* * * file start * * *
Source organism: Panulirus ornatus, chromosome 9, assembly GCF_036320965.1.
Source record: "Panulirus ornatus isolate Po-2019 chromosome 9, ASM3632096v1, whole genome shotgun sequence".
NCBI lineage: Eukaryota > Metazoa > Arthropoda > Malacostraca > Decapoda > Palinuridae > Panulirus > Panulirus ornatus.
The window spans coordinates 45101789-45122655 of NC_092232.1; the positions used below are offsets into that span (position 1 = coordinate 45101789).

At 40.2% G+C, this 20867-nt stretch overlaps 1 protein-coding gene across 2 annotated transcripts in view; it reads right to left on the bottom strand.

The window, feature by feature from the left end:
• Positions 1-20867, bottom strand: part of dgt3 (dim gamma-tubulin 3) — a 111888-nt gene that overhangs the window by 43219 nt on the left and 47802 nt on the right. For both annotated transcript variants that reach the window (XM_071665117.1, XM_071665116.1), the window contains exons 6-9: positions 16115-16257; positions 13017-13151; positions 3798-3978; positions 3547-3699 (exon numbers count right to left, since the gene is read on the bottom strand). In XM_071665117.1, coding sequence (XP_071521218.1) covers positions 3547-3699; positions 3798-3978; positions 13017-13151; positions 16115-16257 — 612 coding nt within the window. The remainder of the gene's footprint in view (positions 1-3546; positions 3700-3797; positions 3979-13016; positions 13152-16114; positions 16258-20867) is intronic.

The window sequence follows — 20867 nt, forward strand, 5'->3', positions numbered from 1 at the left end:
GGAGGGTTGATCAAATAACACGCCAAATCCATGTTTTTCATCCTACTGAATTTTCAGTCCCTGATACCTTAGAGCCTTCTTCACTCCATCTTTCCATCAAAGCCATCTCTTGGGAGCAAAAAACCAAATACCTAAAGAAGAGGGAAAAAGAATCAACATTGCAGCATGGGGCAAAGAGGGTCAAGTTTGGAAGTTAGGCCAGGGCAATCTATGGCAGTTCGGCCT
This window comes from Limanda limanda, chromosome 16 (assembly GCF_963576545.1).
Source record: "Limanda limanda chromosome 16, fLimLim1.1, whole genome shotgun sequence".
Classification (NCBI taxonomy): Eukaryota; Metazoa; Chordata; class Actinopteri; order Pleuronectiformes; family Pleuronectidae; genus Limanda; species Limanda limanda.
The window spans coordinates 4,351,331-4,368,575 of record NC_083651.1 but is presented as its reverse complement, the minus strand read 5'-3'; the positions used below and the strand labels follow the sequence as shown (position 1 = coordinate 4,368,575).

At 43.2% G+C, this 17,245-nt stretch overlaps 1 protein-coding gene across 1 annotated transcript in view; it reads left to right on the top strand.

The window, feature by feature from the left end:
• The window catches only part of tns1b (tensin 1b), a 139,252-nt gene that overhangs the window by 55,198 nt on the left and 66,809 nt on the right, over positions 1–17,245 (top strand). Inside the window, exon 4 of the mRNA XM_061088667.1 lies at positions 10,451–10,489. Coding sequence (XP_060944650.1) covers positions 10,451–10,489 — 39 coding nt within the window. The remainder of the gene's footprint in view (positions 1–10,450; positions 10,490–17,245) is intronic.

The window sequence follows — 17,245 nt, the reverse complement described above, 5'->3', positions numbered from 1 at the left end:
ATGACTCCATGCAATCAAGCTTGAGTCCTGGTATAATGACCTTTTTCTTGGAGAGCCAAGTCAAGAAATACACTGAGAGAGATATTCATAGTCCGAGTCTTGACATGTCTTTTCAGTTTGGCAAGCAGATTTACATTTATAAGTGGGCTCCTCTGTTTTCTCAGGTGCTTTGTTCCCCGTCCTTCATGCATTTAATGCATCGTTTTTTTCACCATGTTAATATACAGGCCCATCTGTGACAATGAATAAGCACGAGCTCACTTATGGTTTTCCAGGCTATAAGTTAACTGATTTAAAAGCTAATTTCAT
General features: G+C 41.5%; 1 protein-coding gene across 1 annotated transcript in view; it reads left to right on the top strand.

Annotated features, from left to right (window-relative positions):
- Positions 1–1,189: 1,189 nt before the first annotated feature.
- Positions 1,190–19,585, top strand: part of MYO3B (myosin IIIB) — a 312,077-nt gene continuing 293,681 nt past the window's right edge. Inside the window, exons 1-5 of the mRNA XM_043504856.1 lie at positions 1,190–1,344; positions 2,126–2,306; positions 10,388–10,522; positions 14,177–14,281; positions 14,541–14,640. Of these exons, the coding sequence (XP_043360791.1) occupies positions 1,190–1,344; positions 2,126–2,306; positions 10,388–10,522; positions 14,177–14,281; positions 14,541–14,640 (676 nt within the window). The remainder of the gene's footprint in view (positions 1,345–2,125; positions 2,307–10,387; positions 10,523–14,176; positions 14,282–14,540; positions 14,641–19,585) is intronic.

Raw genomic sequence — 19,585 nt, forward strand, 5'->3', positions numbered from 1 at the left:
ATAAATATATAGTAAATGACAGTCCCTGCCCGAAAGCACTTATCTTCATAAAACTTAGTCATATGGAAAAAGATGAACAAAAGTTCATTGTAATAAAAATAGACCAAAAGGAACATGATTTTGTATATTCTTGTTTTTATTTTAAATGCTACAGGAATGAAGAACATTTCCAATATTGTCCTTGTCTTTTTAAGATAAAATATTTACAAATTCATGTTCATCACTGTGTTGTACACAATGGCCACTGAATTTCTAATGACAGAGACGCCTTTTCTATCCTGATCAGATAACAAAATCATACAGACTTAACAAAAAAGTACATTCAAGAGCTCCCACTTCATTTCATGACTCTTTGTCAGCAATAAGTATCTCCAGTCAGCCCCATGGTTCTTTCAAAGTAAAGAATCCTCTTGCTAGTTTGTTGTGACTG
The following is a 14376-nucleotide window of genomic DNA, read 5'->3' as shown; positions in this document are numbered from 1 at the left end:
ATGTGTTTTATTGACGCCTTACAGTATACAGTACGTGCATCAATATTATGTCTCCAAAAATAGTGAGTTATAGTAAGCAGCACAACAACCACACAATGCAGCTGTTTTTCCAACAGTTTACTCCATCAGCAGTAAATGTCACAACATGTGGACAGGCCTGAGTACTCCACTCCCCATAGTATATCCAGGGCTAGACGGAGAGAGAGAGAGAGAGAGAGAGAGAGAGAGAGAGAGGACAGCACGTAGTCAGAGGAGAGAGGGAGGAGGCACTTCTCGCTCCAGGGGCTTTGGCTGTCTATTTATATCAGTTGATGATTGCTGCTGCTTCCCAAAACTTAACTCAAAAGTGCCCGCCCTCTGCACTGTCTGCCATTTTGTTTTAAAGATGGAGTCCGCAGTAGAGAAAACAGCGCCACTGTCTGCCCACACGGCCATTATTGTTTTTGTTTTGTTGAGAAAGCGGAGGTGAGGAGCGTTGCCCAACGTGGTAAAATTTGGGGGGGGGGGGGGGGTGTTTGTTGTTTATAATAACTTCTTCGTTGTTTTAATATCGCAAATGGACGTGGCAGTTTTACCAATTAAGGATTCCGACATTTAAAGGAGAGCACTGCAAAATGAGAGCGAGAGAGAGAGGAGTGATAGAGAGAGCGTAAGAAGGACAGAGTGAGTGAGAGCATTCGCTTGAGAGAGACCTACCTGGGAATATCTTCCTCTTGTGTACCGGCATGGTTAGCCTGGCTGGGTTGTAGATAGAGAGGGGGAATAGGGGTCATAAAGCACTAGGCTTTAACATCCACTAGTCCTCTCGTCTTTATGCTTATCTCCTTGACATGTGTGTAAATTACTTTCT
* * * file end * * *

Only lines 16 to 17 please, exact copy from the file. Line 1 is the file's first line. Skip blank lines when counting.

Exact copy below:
• The window catches only part of tns1b (tensin 1b), a 139,252-nt gene that overhangs the window by 55,198 nt on the left and 66,809 nt on the right, over positions 1–17,245 (top strand). Inside the window, exon 4 of the mRNA XM_061088667.1 lies at positions 10,451–10,489. Coding sequence (XP_060944650.1) covers positions 10,451–10,489 — 39 coding nt within the window. The remainder of the gene's footprint in view (positions 1–10,450; positions 10,490–17,245) is intronic.

The window sequence follows — 17,245 nt, the reverse complement described above, 5'->3', positions numbered from 1 at the left end: